TOKYO: Japanese Prime Minister Fumio Kishida said on Saturday (Aug 6) he will reshuffle his cabinet next week to address mounting issues including Taiwan tensions, COVID-19 and economic stimulus measures to counter inflation.
"We need to set off a new formation as soon as possible considering the various issues," he told a news conference in Hiroshima after attending a commemoration for the 77th anniversary of the world's first atomic bombing in the city.
The earlier-than-expected staff change also comes as his administration faces increasing public scrutiny on the relationship between the religious group Unification Church and ruling party lawmakers, including slain former prime minister Shinzo Abe.
Natsuo Yamaguchi, leader of Kishida's ruling coalition partner Komeito party, said in a Saturday news conference that Kishida had informed him the cabinet reshuffle would be announced on Wednesday.
Kishida did not give any details of his cabinet changes but the Yomiuri daily reported earlier that he would likely replace Defence Minister Nobuo Kishi, given his health issues.
Defence is in the spotlight with tension surging between self-ruled Taiwan and mainland China in recent days.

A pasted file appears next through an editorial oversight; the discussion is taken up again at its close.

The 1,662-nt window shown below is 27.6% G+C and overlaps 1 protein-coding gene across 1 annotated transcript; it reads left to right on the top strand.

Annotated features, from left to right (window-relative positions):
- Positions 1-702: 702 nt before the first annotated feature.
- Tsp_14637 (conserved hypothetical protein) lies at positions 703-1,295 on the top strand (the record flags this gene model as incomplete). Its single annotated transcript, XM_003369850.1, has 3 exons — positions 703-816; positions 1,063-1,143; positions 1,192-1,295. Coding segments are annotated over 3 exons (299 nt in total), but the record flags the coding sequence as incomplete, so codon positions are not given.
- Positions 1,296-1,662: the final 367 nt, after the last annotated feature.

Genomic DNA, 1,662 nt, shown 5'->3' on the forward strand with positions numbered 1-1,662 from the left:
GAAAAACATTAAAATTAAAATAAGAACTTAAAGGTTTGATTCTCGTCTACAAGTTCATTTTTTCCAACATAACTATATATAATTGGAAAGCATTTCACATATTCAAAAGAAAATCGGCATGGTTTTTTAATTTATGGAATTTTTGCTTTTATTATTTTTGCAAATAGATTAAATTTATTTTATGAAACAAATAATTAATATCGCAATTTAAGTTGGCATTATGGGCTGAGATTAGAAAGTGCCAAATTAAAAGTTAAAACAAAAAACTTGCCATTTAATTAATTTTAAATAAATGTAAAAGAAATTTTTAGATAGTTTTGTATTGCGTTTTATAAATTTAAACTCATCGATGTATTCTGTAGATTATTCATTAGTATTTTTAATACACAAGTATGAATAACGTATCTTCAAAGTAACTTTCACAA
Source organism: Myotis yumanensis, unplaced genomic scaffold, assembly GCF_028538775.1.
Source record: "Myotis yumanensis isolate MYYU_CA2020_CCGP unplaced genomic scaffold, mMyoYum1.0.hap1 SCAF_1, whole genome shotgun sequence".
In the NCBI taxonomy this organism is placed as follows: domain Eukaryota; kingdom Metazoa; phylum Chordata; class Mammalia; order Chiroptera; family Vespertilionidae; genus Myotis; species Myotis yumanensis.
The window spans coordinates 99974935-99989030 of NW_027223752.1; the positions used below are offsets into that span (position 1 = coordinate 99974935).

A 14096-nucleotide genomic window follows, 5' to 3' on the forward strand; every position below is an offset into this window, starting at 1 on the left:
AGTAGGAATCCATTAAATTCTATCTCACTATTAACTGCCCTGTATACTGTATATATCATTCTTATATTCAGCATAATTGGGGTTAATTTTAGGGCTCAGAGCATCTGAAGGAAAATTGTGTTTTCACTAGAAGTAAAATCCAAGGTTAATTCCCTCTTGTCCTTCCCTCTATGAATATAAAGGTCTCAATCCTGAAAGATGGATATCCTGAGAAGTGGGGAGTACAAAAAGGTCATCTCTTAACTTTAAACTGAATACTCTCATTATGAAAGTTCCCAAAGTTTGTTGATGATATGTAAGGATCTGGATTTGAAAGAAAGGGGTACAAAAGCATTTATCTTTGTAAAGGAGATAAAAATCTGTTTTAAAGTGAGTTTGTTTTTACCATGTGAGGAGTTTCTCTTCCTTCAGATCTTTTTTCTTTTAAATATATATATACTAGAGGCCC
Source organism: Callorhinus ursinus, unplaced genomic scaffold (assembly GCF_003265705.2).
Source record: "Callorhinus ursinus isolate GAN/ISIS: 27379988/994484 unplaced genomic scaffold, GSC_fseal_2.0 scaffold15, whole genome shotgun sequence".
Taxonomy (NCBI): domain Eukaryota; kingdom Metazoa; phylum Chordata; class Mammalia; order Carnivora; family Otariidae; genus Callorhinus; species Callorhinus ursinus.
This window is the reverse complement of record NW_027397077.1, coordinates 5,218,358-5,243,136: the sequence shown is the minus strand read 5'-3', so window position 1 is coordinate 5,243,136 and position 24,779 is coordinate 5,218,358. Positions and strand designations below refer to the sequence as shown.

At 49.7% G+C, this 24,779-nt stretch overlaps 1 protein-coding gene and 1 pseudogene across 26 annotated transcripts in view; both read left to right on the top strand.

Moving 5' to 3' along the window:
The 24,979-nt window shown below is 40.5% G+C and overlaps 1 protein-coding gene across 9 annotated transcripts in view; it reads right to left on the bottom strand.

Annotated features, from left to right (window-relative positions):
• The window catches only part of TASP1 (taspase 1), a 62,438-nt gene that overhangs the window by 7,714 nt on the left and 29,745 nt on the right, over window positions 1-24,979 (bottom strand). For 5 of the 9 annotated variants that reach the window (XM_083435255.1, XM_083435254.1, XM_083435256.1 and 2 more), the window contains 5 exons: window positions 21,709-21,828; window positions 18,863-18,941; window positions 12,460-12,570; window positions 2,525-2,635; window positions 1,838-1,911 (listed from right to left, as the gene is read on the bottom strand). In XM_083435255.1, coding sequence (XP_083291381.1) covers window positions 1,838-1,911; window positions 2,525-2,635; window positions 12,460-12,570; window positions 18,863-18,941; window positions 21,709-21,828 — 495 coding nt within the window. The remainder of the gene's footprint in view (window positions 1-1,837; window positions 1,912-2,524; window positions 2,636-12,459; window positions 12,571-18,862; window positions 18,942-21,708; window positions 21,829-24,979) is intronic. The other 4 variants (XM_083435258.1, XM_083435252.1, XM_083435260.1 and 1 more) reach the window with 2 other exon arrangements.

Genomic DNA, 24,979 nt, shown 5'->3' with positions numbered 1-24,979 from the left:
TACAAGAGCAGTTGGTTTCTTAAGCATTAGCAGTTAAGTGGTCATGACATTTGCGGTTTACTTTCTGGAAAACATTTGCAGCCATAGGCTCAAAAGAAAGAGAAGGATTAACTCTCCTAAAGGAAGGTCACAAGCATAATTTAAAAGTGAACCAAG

A recent surge of COVID-19 to record-high infection numbers poses another problem for the government.
A reorganisation of the cabinet and ruling party officials was slated for early September, after a memorial service for Abe who was shot dead last month, but Kishida brought it forward to address falling approval for the cabinet in polls, the Yomiuri said.
The reshuffle comes after Kishida's conservative coalition government increased its majority in the upper house of parliament in a July election held two days after Abe's death.
Kishi, 63, the younger brother of Abe, has been defence minister since September 2020.
Jiji news agency reported on Friday that Finance Minister Shunichi Suzuki would be retained, and Industry Minister Koichi Hagiuda would either be kept or moved to another important post.